5. Based on the Findings of Fact set forth above, Mr. Short has proven that the United States or its agents owed a duty of care to Mr. Short to exercise that degree of care, knowledge and skill ordinarily possessed and exercised by the average provider of medical services for patients at an outpatient clinic.

6. Based on the Findings of Fact set forth above, Mr. Short has failed to prove that the government breached that duty of care on December 18, 2007.

7. Based on the Findings of Fact set forth above, even if PA Keene had breached the duty of care to Mr. Short on December 18, 2007, Mr. Short has failed to prove that there was a resulting harm to Mr. Short. Specifically, given the location of Mr. Short's tumor, had a digital rectal exam been performed on that date, it most likely would have been negative, just as it was in March 2009. And, had a more thorough history been taken on December 18, 2007, this Court was persuaded by the uncontradicted testimony of Dr. Whiting that there was nothing in that history that would have indicated that colon cancer was a greater risk for Mr. Short than an average patient his age. Nor does the evidence support a finding that had PA Keene palpated Mr. Short's abdomen at that time that any mass would have been identified, as no such mass was identified in August 2008 when Mr. Short visited another doctor. And the evidence does not support a finding that PA Keene lulled Mr. Short into complacency about his condition - for Mr. Short testified that he had rejected PA Keene's hemorrhoid diagnosis and instead diagnosed himself with Crohn's disease.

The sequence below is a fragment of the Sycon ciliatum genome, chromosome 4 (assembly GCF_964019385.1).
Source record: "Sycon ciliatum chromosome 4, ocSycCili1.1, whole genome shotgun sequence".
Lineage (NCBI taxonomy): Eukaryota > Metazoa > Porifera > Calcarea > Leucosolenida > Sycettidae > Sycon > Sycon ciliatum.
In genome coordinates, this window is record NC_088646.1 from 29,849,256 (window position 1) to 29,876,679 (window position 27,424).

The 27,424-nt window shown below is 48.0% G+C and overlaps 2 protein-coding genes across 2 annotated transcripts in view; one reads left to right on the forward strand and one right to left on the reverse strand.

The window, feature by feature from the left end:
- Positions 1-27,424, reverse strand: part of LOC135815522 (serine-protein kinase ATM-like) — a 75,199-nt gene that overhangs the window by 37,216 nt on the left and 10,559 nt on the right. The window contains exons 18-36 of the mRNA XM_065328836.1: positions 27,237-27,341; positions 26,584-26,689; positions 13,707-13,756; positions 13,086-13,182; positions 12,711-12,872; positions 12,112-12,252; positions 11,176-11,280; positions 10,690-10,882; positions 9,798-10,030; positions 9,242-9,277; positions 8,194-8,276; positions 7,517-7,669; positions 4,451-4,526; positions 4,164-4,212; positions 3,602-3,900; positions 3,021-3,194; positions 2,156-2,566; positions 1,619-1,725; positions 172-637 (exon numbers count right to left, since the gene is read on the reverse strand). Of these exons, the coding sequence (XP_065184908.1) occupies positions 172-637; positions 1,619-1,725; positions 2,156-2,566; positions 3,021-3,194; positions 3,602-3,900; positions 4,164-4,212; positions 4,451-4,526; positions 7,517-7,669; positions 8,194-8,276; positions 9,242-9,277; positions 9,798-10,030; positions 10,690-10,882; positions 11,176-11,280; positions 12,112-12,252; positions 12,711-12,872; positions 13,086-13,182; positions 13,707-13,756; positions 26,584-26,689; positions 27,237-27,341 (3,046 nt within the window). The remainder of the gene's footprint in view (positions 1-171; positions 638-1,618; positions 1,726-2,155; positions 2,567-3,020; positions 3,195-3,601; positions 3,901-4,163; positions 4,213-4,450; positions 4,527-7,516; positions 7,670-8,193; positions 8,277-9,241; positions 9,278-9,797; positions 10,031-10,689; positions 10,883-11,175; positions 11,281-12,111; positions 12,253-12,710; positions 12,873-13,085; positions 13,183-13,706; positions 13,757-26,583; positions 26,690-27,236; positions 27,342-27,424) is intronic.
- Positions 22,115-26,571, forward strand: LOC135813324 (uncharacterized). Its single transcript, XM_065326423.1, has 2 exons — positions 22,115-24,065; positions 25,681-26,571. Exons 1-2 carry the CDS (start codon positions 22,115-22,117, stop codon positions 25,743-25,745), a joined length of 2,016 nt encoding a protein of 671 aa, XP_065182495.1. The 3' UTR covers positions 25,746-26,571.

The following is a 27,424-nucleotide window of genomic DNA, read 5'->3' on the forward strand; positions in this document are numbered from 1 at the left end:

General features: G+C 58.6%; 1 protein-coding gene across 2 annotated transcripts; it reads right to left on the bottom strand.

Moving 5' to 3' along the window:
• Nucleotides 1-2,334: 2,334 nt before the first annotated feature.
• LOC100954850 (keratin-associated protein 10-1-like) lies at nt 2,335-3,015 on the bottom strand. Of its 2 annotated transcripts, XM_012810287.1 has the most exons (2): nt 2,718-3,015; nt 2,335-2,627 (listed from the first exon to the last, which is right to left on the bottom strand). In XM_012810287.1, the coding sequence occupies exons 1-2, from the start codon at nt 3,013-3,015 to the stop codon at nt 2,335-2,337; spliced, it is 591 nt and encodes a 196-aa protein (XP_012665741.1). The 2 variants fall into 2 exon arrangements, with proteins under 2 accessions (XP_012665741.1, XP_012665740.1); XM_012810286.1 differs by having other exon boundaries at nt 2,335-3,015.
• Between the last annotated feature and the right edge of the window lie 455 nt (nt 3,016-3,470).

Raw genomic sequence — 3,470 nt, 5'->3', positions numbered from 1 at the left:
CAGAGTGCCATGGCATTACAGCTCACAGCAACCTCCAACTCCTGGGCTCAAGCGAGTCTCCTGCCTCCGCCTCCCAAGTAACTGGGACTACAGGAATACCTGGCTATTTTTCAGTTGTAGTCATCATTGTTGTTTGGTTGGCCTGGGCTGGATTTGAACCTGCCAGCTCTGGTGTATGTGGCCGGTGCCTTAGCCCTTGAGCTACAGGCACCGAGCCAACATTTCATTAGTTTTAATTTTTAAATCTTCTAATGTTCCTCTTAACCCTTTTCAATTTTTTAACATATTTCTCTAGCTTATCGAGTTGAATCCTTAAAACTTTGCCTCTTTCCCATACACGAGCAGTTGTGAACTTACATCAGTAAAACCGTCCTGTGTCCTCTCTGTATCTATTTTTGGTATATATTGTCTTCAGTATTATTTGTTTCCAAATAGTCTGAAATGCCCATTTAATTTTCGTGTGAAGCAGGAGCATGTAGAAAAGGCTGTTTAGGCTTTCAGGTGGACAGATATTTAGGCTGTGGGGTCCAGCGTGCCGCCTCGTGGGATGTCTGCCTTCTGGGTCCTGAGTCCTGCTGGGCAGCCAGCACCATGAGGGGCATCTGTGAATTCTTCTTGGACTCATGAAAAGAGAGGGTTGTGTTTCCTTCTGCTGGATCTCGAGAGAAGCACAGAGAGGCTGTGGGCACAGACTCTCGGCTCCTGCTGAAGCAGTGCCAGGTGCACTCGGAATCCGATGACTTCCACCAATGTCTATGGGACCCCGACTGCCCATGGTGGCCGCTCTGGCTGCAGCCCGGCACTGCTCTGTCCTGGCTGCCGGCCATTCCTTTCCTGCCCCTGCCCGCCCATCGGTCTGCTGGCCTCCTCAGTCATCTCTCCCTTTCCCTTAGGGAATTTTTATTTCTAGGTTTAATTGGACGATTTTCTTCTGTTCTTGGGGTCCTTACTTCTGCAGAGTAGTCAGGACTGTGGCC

8. This Court further finds that even if PA Keene breached a duty of care to Mr. Short on December 18, 2007, and that resulted in harm to Mr. Short, Mr. Short's negligent conduct was greater than the fault of PA Keene, which precludes recovery under Oregon law. Specifically, Mr. Short did not seek out medical care for rectal bleeding or any related symptoms between December 2007 and March 2009 even though he had access to medical care during that time.

CONCLUSION

For the foregoing reasons, this Court finds and concludes that judgment shall be entered for the Defendant.